It is not the first time L-1 gets itself entangled in local procurement deals. In the days leading to the Commonwealth meeting in Kampala in Nov. 2007, L-1 through a former White House staff and a prominent Kampala lawyer, tried to procure a deal to supply and install all security equipment to the Civil Aviation Authority (CAA). In a letter The Independent has seen, the then CAA Managing Director, Ambrose Akandonda, wrote to the lawyer acknowledging receipt of L-1’s letter and advising that he would be informed when the tender was out.
Even the usually more cautious British did not want to miss out on the action in the EC biometric tender. On the April 12, the Deputy High Commissioner Phillip Mani wrote to the EC Secretary, on behalf of a British company involved in the bid process, allegedly forwarding a complaint by the company.
The company is called Adare. The diplomat’s conduct begs the question: Why would a Deputy High Commissioner receive and forward a letter for and on behalf of a bidder who is already in contact with the EC? While the British letter was less demanding than the American one, the outcome and intent is the same ‘ to influence the decision of the EC in favour of the company lobbied for by the particular embassy.
The Press Officer at the British High Commission, Chris Ward, told The Independent: ‘We were acting only as a mail box for the British company. We support British business in Uganda and the letter was signed by the Deputy High Commissioner because he heads the trade and investment department.’
By doing what they did and probably continue to do behind the scenes, these foreign governments are directly weakening the institutions they claim to support and strengthen. They feed corruption and encourage ‘first world’ givers of ‘third world’ bribes.
If an ambassador can flagrantly flout public procurement ethics and regulations, why would the entity he ‘represents’ not offer a bribe whether solicited or not in order to ‘win’ a tender? That company itself has already demonstrated that it is unable to play by the rules, in soliciting the ambassadors’ support to influence the result of a tender.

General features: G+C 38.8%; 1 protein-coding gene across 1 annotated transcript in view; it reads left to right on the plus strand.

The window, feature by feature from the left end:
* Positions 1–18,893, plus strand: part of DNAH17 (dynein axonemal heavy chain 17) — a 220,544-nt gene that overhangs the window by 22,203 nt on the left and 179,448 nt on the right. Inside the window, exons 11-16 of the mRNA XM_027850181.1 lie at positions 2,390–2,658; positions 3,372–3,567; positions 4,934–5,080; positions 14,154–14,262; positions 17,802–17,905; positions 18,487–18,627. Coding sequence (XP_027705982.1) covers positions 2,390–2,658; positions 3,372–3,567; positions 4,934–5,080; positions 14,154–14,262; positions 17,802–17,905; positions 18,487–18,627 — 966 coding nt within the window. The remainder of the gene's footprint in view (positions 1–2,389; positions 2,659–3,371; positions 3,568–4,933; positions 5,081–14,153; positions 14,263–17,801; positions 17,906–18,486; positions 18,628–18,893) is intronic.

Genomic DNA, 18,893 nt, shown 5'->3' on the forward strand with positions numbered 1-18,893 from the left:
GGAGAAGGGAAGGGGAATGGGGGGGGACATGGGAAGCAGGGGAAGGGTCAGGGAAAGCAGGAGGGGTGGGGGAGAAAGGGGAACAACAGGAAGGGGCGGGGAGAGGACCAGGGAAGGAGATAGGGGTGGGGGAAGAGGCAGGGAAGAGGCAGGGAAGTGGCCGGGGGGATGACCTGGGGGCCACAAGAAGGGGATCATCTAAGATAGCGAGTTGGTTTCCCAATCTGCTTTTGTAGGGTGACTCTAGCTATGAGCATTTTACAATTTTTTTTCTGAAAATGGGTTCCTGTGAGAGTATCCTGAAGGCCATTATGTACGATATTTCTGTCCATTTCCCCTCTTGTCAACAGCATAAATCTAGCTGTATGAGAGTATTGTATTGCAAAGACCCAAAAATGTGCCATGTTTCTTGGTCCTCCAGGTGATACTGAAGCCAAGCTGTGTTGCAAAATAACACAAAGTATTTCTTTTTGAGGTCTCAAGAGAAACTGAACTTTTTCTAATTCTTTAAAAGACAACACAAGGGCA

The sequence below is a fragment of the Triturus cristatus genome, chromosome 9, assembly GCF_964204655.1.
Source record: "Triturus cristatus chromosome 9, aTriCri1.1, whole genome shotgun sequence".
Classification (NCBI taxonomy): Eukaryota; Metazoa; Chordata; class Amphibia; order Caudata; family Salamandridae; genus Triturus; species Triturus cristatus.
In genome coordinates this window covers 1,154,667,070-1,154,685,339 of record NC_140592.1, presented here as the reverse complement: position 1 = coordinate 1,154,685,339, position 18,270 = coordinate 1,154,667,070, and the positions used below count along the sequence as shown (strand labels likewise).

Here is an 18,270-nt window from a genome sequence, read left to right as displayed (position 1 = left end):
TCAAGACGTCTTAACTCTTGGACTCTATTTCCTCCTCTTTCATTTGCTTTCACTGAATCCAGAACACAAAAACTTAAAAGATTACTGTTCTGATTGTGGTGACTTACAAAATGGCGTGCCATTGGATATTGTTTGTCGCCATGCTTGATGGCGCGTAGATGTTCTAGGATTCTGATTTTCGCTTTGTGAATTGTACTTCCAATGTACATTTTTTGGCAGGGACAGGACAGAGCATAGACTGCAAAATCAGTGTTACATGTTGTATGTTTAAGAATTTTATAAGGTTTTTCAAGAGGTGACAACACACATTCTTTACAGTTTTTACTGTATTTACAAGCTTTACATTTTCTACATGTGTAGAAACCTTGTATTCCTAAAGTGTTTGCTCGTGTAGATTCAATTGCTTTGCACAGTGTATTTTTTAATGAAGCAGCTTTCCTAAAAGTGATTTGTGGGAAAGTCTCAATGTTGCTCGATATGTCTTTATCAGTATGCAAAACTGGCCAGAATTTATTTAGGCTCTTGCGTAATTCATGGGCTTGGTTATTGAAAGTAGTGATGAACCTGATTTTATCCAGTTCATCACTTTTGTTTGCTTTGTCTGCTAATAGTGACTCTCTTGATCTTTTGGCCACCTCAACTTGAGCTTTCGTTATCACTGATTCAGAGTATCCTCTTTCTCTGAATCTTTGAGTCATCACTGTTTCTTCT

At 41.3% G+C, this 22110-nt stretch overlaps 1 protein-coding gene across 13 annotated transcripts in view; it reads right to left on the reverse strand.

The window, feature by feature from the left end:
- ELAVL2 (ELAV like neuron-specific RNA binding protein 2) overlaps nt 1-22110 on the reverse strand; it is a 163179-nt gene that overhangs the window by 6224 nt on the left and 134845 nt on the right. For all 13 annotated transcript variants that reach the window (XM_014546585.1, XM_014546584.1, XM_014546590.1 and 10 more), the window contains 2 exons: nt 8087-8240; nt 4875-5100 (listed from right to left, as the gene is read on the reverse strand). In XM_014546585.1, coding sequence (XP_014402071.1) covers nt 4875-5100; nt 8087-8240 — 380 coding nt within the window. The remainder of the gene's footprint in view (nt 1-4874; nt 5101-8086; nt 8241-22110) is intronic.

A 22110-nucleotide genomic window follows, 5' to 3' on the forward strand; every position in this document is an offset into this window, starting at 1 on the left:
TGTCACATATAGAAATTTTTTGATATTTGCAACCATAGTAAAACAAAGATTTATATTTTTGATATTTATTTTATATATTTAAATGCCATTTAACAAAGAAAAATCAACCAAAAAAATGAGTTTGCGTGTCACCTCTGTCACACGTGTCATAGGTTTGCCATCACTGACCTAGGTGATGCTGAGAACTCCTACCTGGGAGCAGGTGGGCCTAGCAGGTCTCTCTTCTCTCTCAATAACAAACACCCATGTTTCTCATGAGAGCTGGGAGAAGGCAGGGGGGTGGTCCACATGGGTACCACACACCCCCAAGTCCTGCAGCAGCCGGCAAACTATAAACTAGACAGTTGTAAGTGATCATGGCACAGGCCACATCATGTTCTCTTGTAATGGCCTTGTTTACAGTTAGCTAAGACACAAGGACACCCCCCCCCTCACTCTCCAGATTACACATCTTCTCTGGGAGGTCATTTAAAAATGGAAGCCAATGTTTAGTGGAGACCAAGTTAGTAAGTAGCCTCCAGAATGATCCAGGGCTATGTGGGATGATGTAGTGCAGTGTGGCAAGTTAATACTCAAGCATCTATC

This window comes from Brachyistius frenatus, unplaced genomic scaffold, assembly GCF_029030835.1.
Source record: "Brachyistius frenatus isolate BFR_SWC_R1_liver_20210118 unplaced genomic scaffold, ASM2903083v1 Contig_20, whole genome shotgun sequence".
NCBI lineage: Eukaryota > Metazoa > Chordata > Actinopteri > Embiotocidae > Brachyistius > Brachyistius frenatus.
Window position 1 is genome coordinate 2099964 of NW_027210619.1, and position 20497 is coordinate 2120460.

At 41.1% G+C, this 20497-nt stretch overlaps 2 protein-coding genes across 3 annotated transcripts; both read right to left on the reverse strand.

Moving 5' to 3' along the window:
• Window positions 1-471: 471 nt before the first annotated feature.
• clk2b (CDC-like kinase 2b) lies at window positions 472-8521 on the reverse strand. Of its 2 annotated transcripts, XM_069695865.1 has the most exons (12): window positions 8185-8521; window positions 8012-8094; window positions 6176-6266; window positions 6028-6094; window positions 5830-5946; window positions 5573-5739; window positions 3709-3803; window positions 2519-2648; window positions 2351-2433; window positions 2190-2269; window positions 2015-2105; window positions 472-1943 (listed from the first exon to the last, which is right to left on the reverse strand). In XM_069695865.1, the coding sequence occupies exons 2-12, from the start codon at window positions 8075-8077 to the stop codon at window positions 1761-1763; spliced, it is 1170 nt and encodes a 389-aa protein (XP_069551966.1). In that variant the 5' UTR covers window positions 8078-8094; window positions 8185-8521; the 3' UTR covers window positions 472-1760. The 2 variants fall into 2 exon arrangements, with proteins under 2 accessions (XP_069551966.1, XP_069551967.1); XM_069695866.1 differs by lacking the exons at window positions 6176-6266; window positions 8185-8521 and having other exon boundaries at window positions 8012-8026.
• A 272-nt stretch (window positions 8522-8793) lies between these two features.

Charles Onyango-Obbo, one of Africa’s foremost political commentators said that in earlier times, one of the main criticisms of aid was that it was ‘tied’. ‘So if the Americans gave you money to buy books,’ Obbo said, ‘you had to buy from American publishers. To manage the negative perceptions of that, donors went into project support, which limited but didn’t eliminate `tied’ aid.’
According to Obbo, donors later shifted to budget support. Under this arrangement, ambassadors would not have to write as in the good old days when contracts were determined in London or Washington. ‘The eating surface, to use Museveni’s words, has remained the same,’ reasons Obbo, ‘The only thing that has happened is that it has moved its location to ‘native’ Treasury departments.’
‘The case of the US, German and UK ambassador’s actions reveal what I see as a ‘reversal’ to the tied aid regime,’ Obbo told The Independent, ‘One reason for this, is, of course with the global financial crisis and increasing competition from China, Brazil and India for contracts in developing economies, the pressure on the donor agencies to bolster their domestic industry is higher. I think we are likely to see more, not less of these kinds of actions.
‘But more interesting to me, is that it tells us something about how corruption will be defeated: Honesty and transparency cannot be supplied by honest donors and businesses. They can only come about as a demand by citizens and voters, who offer incentives to politicians to be honest by rewarding them for it. As of now, the primary incentive for politicians and officials is to be corrupt, because voters expect some ‘groceries’ in elections, and will almost always vote for the politician who bribes them most.’
Clearly, ending pettier forms of corruption then becomes almost impossible when there is no explicit commitment on the part of ‘development partners’ to fight grand corruption of the kind we have witnessed in the EC biometric tender saga. The conduct of the diplomats knocked all integrity out of the process and opened way for all to meddle in and mess up the process.
The British and Americans are, in the face of the Muhlbauer controversy, morally incapacitated to reign in on government or their German colleague. These secret deals therefore may continue unchecked and it is not possible to disturb and disrupt them. How can anyone then fault the EC for any wrongdoing if those that should be setting the example and reading the ‘Riot Act’ to them are less than ethical? By ignoring the ambassadors, the EC came out on top.